The Republican Party is paying a fearful price for its loyalty to George W. Bush, something he rarely, if ever, has reciprocated.
Except for the whistling-past-the-graveyard propaganda put out by the Republican National Committee and its camp followers on the editorial page of the Wall Street Journal, Republicans in Washington and around the country are beginning to believe Bush is their very own national nightmare. The Associated Press even quoted one unnamed GOP lawmaker saying "there's talk of us going the way of the Whigs."
C'mon, now, it's hardly that bad. It's just your ordinary garden-variety looming election disaster.
Farmer's essential thesis is that Bush has become a human wrecking ball where the GOP is concerned. Four senators and nine Representatives have chosen not to seek re-election this year, even though they are in districts or states that are, by and large, solidly Republican. He mentions John Sununu by name, noting that his association with Bush has him trailing badly in the polls, with dedicated conservatives crossing party lines to support his opponent.
Bush has insisted on a stay-the-course attitude pertaining to the Iraq war, despite the overwhelming unpopularity of that approach with the public. There's a place for being stalwart, and perhaps this is such a place, but it's also costing the GOP big time in political fund-raising. House Republicans have only $1.6 million so far; Democrats have more than 12 times that amount.
And Republicans are abandoning the principles of free trade, one of the hallmarks of conservatism. Farmer cites a WSJ poll that found that Republicans believe by a 2-1 margin that free trade is bad for America, costing too many jobs and bringing in shoddy products from overseas. (True, it's not like Bush has personally tainted toys with lead paint, but the measure of a president isn't how things that happen aren't his fault, but how he responds to them. Bush hasn't inspired the confidence he often seems to think he has.)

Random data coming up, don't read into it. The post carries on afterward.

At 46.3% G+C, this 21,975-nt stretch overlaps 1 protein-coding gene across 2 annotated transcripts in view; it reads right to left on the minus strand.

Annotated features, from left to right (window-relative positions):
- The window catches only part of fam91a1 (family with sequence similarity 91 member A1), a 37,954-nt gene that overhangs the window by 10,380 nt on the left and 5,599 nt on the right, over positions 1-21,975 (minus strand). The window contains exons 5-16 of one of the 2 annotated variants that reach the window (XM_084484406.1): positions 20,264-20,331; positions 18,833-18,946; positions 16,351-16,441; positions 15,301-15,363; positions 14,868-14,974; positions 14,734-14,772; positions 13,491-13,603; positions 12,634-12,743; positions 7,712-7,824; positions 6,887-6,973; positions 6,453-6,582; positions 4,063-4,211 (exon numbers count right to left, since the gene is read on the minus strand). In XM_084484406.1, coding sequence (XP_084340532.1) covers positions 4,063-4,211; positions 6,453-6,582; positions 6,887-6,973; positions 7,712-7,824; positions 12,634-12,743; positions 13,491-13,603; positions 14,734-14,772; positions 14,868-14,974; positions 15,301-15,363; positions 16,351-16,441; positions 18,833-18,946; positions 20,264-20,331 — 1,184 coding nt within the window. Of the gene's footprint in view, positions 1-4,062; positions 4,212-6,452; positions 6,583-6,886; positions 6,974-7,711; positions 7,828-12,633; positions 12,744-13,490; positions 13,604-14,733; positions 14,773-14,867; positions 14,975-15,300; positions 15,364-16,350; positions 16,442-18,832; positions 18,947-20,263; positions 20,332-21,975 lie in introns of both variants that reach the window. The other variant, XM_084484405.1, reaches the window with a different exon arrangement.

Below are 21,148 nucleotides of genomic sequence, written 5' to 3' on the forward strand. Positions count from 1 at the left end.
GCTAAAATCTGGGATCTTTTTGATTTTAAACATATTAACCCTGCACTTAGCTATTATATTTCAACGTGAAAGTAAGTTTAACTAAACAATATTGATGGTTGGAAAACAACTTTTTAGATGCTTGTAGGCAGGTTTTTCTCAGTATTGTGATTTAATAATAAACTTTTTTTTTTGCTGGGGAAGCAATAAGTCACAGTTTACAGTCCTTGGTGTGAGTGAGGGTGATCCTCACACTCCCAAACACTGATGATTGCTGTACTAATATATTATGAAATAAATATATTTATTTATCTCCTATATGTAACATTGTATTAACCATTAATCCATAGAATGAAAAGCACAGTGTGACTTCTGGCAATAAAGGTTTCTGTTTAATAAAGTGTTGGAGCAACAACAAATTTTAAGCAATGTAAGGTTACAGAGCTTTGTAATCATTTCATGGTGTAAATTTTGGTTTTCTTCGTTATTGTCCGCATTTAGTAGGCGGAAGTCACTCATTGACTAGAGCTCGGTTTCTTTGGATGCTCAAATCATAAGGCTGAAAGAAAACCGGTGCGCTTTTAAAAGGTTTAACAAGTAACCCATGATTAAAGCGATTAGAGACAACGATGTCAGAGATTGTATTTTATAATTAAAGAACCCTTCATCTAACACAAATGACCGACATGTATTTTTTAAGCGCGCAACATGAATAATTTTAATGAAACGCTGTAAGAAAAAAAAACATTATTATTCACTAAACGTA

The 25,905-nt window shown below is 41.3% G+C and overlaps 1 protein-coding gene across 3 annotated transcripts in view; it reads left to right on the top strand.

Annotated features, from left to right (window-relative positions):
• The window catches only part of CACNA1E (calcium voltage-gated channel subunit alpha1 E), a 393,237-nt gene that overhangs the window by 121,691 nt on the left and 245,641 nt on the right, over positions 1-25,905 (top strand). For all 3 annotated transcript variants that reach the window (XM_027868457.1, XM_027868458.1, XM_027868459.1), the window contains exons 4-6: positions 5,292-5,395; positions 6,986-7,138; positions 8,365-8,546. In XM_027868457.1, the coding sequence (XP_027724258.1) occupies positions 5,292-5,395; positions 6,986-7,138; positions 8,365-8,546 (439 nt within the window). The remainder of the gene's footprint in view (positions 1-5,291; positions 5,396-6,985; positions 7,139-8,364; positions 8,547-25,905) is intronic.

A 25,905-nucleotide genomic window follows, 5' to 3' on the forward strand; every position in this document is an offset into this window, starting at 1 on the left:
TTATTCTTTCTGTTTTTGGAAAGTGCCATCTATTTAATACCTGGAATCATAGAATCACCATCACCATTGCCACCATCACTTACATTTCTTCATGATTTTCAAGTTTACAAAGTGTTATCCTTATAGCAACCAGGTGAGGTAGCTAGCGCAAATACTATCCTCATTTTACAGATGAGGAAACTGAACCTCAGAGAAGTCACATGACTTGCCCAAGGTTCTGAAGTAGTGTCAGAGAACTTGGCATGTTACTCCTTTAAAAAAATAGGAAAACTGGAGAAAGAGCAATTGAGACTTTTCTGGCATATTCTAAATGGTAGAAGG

Agree or disagree with him, President Bush knows what he thinks is the right thing to do and will push as hard as he can in that direction without worrying about whether everyone's going to still like him by the time he leaves office. He reminds me of two people in this regard: The first is a bus driver who takes the bus through the guard rail and down the hill, crashing through bushes, smashing a fence, frightening livestock, and recklessly trying to ford a river. The passengers complain, and all he can say is, "Stop complaining. If you didn't want to go somewhere, why did you get on the bus?"
The other is his father, who also seemed unable to grasp that not everyone could see the superiority of his position and immediately follow it. The elder Bush was astounded when Clinton beat him; the younger seems unable to grasp why people disagree with his ideas, positions, and nominations when he's made no great effort to convince people that his judgment is sound. His "Trust me" around the Harriet Miers nomination was the most famous example.
Perhaps if he gave greater evidence that he was listening to advisers who weren't simply agreeing with him or (rather) giving him ways to advance his own ideas, but instead offered him contrary views that he could listen to and learn from, then perhaps his tenacity might be seen as an asset and less of as a liability.